We Iranians Like Life: Jafar Panahi’s ‘This Is Not A Film’

When talking to friends and colleagues about our favourite films of 2011 the Iranian film A Separation is almost always mentioned. I saw the film with a friend who was seeing it for the second time – it’s that good! –  and afterwards we talked (argued?) about what we thought the film was really about.

But a few months later I was blown away by yet another Iranian film – this time Jafar Panahi’s documentary This is Not A Film. For its premiere at the 2011 Cannes Film Festival the film was smuggled out of Iran on a USB stick baked inside of a cake that was then shipped to Paris. I caught This Is Not A Film at the Frontline Club in Paddington on the first evening after the end of Daylight Savings Time and as I tried to find my bearings in a 15:45 dusk I noticed I wasn’t the only one carrying a coffee into the screening room.

Perhaps it was the reality of winter drawing in, or the subject of the film (the filmmaker Jafar Panahi in late December 2010 was sentenced to a six-year prison term plus a 20 year ban on making, directing or writing a film, talking to the Iranian or foreign media and leaving the country) but I was unsure if I would actually like This is Not A Film. Because of Panahi’s case I was there because I thought this was a film I ought to see, not necessarily enjoy.

But I was completely surprised. The emotional arc of this 75-minute film shot entirely in Panahi’s apartment in Tehran is astounding. We watch Panahi bounce between hopefulness and despair, the fluctuations in his mood laid bare so we can begin to understand the impact this sentence and the waiting for it to begin is having on his psyche. At times it felt like I was witnessing the compressed stages of grieving.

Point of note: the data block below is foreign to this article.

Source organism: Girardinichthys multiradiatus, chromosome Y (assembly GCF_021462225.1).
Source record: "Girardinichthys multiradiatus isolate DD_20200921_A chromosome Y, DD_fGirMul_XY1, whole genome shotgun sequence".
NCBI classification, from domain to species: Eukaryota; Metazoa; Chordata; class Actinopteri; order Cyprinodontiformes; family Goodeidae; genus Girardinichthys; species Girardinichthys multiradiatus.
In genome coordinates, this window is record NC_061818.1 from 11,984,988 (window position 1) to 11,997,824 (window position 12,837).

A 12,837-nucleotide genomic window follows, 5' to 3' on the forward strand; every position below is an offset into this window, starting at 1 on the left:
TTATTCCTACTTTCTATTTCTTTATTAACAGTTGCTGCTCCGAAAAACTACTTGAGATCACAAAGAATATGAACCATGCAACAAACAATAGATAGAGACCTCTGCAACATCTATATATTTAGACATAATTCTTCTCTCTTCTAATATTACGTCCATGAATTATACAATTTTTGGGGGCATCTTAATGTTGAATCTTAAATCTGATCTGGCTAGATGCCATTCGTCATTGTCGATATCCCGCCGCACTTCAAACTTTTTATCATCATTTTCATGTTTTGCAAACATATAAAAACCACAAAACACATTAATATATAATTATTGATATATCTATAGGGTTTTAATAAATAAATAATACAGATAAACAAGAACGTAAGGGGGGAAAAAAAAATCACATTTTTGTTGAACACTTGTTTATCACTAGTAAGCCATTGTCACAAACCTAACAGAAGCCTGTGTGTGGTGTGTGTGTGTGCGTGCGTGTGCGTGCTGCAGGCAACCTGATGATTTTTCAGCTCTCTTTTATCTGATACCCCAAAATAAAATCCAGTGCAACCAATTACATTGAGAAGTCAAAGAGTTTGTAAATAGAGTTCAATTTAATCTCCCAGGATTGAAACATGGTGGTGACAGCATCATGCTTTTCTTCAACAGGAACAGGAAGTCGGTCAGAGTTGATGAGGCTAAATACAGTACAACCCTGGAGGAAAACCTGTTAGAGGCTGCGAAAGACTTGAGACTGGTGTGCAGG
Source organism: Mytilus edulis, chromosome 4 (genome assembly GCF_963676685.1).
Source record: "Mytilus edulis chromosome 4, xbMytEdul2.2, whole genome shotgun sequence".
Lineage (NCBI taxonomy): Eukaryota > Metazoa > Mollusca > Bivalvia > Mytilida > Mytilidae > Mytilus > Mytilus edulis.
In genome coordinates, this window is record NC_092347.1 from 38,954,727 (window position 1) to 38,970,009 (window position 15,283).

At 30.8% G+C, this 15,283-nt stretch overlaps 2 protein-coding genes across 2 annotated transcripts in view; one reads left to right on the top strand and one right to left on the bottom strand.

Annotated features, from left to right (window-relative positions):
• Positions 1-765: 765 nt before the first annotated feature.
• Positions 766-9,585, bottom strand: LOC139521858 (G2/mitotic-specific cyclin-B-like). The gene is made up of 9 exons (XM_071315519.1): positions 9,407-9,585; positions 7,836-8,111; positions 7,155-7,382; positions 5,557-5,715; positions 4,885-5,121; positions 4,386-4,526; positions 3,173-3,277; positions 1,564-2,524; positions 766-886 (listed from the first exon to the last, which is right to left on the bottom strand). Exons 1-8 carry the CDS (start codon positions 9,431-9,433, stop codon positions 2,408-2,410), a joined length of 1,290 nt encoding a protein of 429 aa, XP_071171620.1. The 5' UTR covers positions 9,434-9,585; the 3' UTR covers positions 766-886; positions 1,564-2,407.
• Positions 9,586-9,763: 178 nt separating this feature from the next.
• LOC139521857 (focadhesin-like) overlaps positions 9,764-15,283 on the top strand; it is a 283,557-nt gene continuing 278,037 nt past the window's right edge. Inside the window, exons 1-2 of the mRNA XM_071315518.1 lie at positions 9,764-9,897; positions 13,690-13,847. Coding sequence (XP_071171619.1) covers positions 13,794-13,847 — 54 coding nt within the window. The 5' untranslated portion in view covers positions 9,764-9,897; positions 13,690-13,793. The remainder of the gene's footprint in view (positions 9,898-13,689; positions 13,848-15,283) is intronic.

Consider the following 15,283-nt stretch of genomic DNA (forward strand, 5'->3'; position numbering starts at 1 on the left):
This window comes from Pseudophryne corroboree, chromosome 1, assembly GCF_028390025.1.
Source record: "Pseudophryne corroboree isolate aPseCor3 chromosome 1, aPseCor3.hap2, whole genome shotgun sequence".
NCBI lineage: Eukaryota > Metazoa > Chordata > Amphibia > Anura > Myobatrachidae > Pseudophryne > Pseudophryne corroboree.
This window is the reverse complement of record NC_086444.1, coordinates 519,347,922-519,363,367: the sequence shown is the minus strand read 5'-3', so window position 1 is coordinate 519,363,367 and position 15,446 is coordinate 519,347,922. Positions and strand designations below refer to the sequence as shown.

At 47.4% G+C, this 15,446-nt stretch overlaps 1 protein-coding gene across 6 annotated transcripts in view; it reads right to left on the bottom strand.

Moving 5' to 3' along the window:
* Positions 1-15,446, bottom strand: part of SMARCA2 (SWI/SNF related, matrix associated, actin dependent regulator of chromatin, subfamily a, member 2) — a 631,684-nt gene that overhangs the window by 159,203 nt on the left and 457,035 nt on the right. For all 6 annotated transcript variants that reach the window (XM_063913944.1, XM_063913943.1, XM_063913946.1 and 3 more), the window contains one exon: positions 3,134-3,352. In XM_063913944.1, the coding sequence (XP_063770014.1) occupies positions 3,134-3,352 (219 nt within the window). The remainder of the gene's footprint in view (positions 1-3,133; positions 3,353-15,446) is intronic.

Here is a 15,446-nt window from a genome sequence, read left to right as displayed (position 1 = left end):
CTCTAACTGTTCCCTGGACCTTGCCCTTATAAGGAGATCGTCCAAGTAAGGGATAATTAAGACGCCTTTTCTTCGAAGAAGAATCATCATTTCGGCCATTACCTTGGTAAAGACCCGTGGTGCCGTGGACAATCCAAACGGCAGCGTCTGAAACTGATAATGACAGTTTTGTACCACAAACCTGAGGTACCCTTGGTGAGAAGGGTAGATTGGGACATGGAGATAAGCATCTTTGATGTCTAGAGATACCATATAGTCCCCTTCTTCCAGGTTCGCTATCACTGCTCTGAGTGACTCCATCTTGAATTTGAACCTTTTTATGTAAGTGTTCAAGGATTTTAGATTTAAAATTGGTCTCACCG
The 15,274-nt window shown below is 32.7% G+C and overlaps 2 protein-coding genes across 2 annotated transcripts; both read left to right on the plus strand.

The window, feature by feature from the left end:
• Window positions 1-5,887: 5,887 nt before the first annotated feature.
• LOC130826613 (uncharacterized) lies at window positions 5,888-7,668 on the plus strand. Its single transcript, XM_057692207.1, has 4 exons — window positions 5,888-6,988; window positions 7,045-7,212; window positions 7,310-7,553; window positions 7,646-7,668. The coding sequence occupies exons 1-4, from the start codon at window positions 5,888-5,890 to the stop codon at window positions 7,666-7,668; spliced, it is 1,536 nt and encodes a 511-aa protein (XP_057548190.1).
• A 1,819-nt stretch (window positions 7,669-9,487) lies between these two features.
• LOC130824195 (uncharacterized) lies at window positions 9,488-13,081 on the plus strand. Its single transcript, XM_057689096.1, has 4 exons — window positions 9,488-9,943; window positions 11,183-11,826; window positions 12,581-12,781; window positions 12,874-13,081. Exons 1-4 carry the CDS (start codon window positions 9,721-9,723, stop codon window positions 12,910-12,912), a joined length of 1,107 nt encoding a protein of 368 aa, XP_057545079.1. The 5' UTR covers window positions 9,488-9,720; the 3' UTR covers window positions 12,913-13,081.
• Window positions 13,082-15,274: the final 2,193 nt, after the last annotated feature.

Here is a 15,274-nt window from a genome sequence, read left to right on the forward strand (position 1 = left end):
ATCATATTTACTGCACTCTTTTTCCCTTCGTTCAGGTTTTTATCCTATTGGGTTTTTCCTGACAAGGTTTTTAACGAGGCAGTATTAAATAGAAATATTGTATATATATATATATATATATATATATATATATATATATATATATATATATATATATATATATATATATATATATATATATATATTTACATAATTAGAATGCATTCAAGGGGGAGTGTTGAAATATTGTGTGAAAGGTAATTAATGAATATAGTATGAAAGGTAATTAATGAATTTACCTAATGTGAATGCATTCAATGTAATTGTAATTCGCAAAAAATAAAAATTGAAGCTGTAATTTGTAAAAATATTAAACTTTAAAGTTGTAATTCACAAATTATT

Yet artists are always at work so naturally Panahi finds a way around the fine print of his situation by inviting a friend over to ‘direct’ This Is Not A Film. When Panahi instinctively calls ‘cut’ in one scene, his filmmaker friend scolds: ‘You are not directing. It’s directing. Directing is an offence!’.

What adds another layer to This Is Not A Film is the way the outside world wheedles its way inside Panahi’s apartment and the humour that ensues – first there’s the arrival of his friend, then later a food delivery, later still a neighbour who tries to convince Panahi to babysit her dog Micky while she enjoys the New Year’s fireworks, and finally Panahi is disturbed by a young man collecting the rubbish who warns Panahi, after he follows the young man to the ground floor, that he had better stay inside.

When the credits roll there are cleverly no names but Jafar Panahi dedicates the film to all Iranian filmmakers.

At The Frontline Club the film was presented by a friend of Panahi’s who told us that Panahi was aware of and grateful for the screening in London and that at the moment Panahi was simply waiting for the knock at his door. She also said that his friends, family (not to mention members of the film community around the world) are continuing to fight Panahi’s case and that they would not give up because in spite of it all, We Iranians like life.

This Is Not A Film is being distributed now in the US and the UK by Palisades Tartan who you can contact to find out where and when you can see this film and spread the word about the situation of Jafar Panahi: http://www.palisadestartan.com/

For more information about Jafar Panahi or This Is Not A Film have a look at the links below:

http://www.guardian.co.uk/film/2011/may/21/jafar-panahi-cannes-not-film-premiere

http://www.huffingtonpost.com/2011/09/14/jafar-panahis-this-is-not-a-film_n_963266.html

http://en.wikipedia.org/wiki/Jafar_Panahi

 

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